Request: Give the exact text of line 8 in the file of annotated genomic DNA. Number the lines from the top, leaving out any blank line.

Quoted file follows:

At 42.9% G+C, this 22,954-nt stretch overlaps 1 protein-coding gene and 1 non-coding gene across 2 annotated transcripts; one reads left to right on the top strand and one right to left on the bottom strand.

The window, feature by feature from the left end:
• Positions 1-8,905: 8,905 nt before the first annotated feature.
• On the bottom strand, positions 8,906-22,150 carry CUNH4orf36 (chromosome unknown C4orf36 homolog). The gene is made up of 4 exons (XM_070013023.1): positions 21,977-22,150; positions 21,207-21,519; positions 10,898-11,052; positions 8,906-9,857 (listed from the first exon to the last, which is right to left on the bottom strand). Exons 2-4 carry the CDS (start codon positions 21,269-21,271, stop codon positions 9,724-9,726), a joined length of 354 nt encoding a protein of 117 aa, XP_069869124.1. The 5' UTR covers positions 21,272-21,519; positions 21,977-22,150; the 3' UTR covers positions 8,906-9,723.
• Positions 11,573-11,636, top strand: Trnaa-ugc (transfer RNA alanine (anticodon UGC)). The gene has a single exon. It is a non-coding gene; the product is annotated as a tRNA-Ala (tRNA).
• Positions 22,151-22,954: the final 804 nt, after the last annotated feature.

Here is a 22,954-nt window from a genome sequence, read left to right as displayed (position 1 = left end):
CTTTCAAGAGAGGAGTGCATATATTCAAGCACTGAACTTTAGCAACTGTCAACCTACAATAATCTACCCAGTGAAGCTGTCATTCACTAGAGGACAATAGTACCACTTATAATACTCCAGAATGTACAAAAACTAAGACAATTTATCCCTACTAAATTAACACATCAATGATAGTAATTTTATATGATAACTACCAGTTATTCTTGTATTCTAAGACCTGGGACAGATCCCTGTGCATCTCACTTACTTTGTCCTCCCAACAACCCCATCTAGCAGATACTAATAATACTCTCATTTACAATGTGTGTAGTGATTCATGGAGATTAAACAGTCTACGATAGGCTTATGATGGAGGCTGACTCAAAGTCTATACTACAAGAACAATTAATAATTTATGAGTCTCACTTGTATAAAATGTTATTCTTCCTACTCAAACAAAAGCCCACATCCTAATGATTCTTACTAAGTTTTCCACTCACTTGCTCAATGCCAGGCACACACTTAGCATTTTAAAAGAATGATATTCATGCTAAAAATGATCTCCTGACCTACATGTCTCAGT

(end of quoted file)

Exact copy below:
CTTTCAAGAGAGGAGTGCATATATTCAAGCACTGAACTTTAGCAACTGTCAACCTACAATAATCTACCCAGTGAAGCTGTCATTCACTAGAGGACAATAGTACCACTTATAATACTCCAGAATGTACAAAAACTAAGACAATTTATCCCTACTAAATTAACACATCAATGATAGTAATTTTATATGATAACTACCAGTTATTCTTGTATTCTAAGACCTGGGACAGATCCCTGTGCATCTCACTTACTTTGTCCTCCCAACAACCCCATCTAGCAGATACTAATAATACTCTCATTTACAATGTGTGTAGTGATTCATGGAGATTAAACAGTCTACGATAGGCTTATGATGGAGGCTGACTCAAAGTCTATACTACAAGAACAATTAATAATTTATGAGTCTCACTTGTATAAAATGTTATTCTTCCTACTCAAACAAAAGCCCACATCCTAATGATTCTTACTAAGTTTTCCACTCACTTGCTCAATGCCAGGCACACACTTAGCATTTTAAAAGAATGATATTCATGCTAAAAATGATCTCCTGACCTACATGTCTCAGT